To the editor:
St. Matthew’s Christmas narrative mentions how Joseph, an upright and decent man, decides to divorce Mary quietly, so as not to expose her to a law that would have condemned her severely for having conceived before finalizing their marriage.
Everyone knows how the story continues, not just the joyful Christmas portion, but with the life of one who championed love and forgiveness. Jesus would go on to run afoul of religious authorities in pursuit of his love for those who sometimes fall short of the rules. He did not condone their actions but praised their humility and desire to make things right. What he DID condemn was hypocrisy on the part of religious authorities.
While a religion, a company, or other institution has a right to ask its members to adhere to its values, exercising that right may not always be a wise action. Indeed, it may even kill the spirit of those very values. Lawrence Catholic Academy had its teachers sign a contract which has not (at this time) been made public, but one can imagine there is a reference to keeping marital activity marital.
Humans being humans, teachers Natalie Ferland and Sean Houlihan did not. They are making the best of the resulting situation, planning ahead to get married and give the child a loving home. Lawrence Christian Academy does have the right to terminate them, but in doing so they are missing a great chance to follow the example of the one they claim to love. Jesus took in adulterers and exhorted them to change their ways. Here are two people who want to do the right thing (even if they had slipped, according to Catholic moral teaching). This would have been a great teaching moment for all.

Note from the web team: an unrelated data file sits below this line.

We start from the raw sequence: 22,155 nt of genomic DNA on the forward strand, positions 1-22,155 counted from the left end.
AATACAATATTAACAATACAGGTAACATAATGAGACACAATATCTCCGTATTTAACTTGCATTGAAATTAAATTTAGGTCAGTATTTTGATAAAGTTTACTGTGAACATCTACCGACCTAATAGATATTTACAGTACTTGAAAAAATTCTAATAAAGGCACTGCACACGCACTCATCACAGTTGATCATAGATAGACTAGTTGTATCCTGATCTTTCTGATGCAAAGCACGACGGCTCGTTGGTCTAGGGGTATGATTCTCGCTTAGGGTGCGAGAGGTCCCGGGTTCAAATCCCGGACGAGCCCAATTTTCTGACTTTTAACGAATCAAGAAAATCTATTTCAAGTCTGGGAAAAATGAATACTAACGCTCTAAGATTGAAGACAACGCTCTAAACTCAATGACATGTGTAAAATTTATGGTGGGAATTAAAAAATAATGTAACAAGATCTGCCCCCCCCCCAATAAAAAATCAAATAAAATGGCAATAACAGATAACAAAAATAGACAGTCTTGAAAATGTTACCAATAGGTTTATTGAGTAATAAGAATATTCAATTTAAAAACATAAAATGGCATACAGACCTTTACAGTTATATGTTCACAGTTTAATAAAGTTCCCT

Instead, we have a bull-headed reaction that benefits no one. The principal and priest are declining comment (like a certain departing local politician!), referring the matter to the higher-ups of an archdiocese well-known for its commitment to do the best for its students. The archdiocese in turn, has released a verbose statement throwing the matter back into the laps of the local school authorities.
It may be Advent, but this scenario is more reminiscent of Herod and Pilate shuffling Jesus back and forth in the wee hours of Good Friday. Meanwhile, the children are heartbroken (most too young to understand any of this), parents angry and the pre-born child and his or her parents in difficulty. If keeping these teachers was too much of a morals conflict, at least they could have let them resign rather than be fired.
Yes, the Ferland-Houlihans did fail to keep a part of their contract, but they are trying to make things right. According to the contract, the school and the Archdiocese have a right to be harsh, much the way authorities in Jesus’ time claimed the right to inflict capital penalties on those who transgressed certain commandments. But rather than picking up stones, these people should watch as the one they claim to worship writes all of this in the sand (John 8:6).